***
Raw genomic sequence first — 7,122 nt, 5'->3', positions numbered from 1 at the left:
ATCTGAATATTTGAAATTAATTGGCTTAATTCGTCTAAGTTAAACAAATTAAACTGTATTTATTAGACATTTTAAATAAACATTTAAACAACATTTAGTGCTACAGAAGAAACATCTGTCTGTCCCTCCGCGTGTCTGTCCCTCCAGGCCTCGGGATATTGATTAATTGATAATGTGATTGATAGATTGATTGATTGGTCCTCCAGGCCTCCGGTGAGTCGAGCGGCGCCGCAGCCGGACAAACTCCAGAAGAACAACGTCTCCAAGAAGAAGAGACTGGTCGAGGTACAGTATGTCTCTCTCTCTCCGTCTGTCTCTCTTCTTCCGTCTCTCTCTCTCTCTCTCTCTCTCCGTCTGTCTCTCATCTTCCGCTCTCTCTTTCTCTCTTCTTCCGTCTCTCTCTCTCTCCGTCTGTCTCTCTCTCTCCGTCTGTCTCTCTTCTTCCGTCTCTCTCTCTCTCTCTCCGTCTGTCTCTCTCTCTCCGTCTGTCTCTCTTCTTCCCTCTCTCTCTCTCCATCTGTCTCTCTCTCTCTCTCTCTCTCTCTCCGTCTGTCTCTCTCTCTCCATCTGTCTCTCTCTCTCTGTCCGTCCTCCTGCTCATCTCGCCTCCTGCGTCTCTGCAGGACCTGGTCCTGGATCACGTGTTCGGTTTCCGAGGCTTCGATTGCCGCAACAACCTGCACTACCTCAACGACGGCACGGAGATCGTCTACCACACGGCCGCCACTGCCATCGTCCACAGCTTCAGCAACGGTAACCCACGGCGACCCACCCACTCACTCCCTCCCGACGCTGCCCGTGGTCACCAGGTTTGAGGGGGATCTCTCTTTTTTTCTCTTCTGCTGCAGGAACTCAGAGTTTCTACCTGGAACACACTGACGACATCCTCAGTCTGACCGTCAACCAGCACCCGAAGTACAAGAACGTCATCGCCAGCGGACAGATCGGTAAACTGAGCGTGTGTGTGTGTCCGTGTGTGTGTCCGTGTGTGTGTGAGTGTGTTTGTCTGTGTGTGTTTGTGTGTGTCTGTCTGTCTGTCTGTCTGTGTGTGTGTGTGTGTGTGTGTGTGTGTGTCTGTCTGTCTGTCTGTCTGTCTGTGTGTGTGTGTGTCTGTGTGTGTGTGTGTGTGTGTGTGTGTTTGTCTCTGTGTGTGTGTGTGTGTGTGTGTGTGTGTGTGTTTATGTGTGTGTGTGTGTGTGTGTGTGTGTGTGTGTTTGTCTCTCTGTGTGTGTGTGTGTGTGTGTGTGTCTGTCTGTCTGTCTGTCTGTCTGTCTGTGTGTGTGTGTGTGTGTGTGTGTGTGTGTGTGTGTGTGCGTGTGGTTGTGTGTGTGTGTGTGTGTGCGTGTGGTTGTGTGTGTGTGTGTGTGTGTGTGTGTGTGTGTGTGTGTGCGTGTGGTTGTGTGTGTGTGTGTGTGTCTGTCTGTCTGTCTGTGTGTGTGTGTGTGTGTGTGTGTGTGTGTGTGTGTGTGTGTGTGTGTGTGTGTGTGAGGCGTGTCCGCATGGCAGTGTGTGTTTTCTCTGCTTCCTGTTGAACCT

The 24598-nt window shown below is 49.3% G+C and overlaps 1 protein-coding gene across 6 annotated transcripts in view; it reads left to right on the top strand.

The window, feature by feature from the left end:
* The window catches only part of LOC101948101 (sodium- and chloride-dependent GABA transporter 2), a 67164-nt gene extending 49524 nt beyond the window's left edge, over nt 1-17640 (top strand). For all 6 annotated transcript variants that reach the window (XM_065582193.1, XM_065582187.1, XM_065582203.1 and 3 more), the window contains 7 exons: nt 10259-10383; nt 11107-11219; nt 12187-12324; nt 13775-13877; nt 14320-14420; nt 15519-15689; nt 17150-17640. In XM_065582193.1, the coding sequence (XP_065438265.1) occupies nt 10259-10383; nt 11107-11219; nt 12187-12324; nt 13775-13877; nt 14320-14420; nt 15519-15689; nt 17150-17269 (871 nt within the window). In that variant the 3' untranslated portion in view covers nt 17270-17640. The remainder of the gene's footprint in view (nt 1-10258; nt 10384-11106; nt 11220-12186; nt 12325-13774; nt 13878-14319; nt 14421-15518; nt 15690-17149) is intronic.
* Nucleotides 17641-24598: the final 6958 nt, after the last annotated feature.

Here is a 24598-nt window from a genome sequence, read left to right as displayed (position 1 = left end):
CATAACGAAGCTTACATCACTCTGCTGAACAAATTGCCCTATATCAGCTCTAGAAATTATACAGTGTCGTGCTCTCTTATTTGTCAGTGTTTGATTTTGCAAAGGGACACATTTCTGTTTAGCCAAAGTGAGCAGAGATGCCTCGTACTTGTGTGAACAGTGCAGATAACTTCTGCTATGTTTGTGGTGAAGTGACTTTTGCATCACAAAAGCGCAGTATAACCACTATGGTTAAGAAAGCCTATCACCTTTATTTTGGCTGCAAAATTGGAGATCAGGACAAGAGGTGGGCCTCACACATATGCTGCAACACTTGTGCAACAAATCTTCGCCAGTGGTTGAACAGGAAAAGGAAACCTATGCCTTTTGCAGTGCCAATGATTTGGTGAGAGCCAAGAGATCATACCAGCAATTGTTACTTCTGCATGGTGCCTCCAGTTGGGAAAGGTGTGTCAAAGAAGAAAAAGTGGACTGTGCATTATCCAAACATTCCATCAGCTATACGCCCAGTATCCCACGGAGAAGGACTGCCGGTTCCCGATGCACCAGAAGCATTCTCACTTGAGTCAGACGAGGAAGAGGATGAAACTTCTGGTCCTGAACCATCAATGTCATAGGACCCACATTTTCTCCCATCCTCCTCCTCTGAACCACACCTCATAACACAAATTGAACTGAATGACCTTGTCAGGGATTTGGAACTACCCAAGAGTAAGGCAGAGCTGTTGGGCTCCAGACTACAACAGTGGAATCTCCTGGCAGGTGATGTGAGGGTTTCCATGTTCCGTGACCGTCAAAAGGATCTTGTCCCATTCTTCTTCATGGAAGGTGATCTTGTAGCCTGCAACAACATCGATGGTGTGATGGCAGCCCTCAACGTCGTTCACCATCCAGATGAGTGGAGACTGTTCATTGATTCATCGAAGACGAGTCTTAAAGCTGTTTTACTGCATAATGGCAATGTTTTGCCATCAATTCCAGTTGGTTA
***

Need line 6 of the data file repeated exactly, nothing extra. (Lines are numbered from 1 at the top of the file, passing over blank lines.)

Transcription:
* Nucleotides 17641-24598: the final 6958 nt, after the last annotated feature.